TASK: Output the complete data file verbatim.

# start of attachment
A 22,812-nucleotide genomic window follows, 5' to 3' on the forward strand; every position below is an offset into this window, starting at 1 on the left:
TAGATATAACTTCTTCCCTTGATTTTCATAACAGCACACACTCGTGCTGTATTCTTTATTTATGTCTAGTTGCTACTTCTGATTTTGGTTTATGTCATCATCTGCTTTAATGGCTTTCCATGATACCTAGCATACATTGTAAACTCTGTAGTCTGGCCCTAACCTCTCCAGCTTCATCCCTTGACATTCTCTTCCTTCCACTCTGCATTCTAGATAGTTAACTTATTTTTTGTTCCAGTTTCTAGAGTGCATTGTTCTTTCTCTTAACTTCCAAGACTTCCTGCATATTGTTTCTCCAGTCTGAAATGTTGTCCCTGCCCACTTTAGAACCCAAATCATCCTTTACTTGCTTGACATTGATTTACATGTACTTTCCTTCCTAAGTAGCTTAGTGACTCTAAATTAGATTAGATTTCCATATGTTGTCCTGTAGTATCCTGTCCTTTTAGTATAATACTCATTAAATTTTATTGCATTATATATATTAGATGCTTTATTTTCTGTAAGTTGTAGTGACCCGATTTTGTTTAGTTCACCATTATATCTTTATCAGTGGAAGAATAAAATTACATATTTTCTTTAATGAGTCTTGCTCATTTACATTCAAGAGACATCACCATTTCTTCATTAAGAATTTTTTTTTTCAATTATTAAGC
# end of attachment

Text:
A 22,812-nucleotide genomic window follows, 5' to 3' on the forward strand; every position below is an offset into this window, starting at 1 on the left:
TAGATATAACTTCTTCCCTTGATTTTCATAACAGCACACACTCGTGCTGTATTCTTTATTTATGTCTAGTTGCTACTTCTGATTTTGGTTTATGTCATCATCTGCTTTAATGGCTTTCCATGATACCTAGCATACATTGTAAACTCTGTAGTCTGGCCCTAACCTCTCCAGCTTCATCCCTTGACATTCTCTTCCTTCCACTCTGCATTCTAGATAGTTAACTTATTTTTTGTTCCAGTTTCTAGAGTGCATTGTTCTTTCTCTTAACTTCCAAGACTTCCTGCATATTGTTTCTCCAGTCTGAAATGTTGTCCCTGCCCACTTTAGAACCCAAATCATCCTTTACTTGCTTGACATTGATTTACATGTACTTTCCTTCCTAAGTAGCTTAGTGACTCTAAATTAGATTAGATTTCCATATGTTGTCCTGTAGTATCCTGTCCTTTTAGTATAATACTCATTAAATTTTATTGCATTATATATATTAGATGCTTTATTTTCTGTAAGTTGTAGTGACCCGATTTTGTTTAGTTCACCATTATATCTTTATCAGTGGAAGAATAAAATTACATATTTTCTTTAATGAGTCTTGCTCATTTACATTCAAGAGACATCACCATTTCTTCATTAAGAATTTTTTTTTTCAATTATTAAGC